An analog sample playback machine, similar in basic concept to the Mellotron. The Optigan was originally produced by toy maker Mattel, starting in 1971. In 1973, Mattel sold the rights to another company which continued production until 1976.
The Optigan used a clear Kodak mylar or acetate(?) process to create disks as its playback medium. Waveforms were encoded on the disk as light and dark variations, in the same manner as a movie film with an optical sountrack. Each disk contained 37 note samples for a particular instrument, each of which was mapped to a note on the three-octave keyboard. Additional tracks were dedicated to the chord buttons to the left of the keyboard, plus some for intros, variations, vamps, and percussion, all of which could be triggered by panel switches. Variation of the tempo on these tracks could be done by changing the motor speed; however, this of course threw off the pitch of the other tracks. The instrument held only one disk at a time, so to change sounds, the user had to stop the drive motor and change disks.
The Optigan was designed as a mass-produced home amusement, and was not meant to be used by professional musicians. As a result, there were a number of compromises in design which gave the Optigan a reputation as a "cheesy" instrument. The fidelity of the optical playback system was poor, and the quality of plastic used for many of the disks was also poor, which resulted in surface noise akin to vinyl phonograph records. All of the instrument note and chord tracks were looped and the disk spun continuously; this made it difficult to reproduce the sound of plucked-string and percussion instruments since the user had to watch the built-in metronome to know where the note attack was, and playing syncopations and odd time signatures was only feasible with using non-percussive sounds such as strings and organs. The selection of chords on the chord buttons was incomplete and common keys such as E and A could not be played without changing the motor speed and then transposing. The motor drive mechanism was cheaply built and unreliable, and the disks did not hold up well to heavy use, tending to stretch out of shape.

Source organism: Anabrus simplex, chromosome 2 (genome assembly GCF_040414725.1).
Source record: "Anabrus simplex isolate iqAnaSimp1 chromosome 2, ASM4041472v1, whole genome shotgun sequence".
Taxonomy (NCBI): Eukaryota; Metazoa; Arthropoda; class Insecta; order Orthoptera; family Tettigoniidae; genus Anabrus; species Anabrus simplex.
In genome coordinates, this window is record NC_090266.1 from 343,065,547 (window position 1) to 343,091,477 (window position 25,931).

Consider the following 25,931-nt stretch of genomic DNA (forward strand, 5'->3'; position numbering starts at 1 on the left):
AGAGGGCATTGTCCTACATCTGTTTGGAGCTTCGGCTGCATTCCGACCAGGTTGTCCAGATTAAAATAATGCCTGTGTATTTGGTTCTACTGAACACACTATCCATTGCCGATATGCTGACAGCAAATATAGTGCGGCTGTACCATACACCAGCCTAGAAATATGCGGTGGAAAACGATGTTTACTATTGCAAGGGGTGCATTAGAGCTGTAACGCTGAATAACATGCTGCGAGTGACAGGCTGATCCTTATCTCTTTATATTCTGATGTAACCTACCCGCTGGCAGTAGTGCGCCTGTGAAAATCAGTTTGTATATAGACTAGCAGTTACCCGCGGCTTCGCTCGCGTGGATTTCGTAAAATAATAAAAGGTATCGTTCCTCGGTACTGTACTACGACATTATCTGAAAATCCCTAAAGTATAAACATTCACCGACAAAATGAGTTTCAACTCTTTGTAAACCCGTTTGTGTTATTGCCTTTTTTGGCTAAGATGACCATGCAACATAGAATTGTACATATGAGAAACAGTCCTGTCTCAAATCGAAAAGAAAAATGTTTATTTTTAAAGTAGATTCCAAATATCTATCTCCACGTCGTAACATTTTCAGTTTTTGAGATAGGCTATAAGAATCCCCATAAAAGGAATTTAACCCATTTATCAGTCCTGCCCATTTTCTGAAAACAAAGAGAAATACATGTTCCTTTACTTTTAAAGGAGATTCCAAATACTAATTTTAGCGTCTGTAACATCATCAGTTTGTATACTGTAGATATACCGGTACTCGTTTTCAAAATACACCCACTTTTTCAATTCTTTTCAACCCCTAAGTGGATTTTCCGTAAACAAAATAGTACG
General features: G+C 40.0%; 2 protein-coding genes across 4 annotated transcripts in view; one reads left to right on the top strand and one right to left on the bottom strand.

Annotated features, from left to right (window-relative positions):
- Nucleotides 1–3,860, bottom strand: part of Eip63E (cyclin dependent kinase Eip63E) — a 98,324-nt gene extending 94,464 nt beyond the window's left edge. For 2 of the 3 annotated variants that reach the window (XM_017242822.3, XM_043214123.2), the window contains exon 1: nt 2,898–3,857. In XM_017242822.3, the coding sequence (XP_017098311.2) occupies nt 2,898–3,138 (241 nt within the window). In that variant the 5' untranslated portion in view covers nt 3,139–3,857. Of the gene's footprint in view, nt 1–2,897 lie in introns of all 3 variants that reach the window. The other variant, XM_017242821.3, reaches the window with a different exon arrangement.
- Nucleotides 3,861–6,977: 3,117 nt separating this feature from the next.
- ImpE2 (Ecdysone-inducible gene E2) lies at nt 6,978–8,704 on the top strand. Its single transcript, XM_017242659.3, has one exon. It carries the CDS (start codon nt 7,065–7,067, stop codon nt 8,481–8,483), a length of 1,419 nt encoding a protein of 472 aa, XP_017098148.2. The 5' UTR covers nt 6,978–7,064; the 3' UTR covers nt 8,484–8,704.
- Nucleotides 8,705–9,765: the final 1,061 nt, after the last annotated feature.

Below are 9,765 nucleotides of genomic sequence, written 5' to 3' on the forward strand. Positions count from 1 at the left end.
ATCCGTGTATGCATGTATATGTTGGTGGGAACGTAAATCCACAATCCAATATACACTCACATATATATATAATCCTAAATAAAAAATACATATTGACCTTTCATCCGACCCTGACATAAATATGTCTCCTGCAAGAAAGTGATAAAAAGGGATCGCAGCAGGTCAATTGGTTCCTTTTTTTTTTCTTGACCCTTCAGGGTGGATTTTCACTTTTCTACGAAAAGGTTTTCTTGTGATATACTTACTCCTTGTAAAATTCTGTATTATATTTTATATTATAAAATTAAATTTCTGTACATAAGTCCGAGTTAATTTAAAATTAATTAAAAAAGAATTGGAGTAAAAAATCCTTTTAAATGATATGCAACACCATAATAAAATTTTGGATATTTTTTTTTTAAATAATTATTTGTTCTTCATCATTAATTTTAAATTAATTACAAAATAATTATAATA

Nonetheless, the Optigan has seen a certain amount of cache among performers looking for something different. A group of owners and collectors has developed software that allows new disks to be printed using transparency media and laser printers, making a much wider variety of sounds available. In the late 1970s, Moog Music's David van Kovering developed a professional version called the Orchestron, with an improved drive mechanism and electronics, glass disks, multi-disk capability, and features such as envelope generators, VCAs, and VCFs for improved sound shaping capability.
Tricks: Extremely slow speeds can create ominous tones with some orchestral disks. Placing two copies on a spindle out of alignments creates complex waveforms. A disk can be placed upside down to reverse envelopes, but sadly many disks use a simple on/off square waveform which is the same either way, however banjo sing-a-long (used by Devo) does not. Sought after disks include big top circus, banjo sing-along, some country disks and vocal disks and anything orchestral, such as polynesian village. Pea Hicks prepared a sold out series of unusual modern disks at Optigan.com.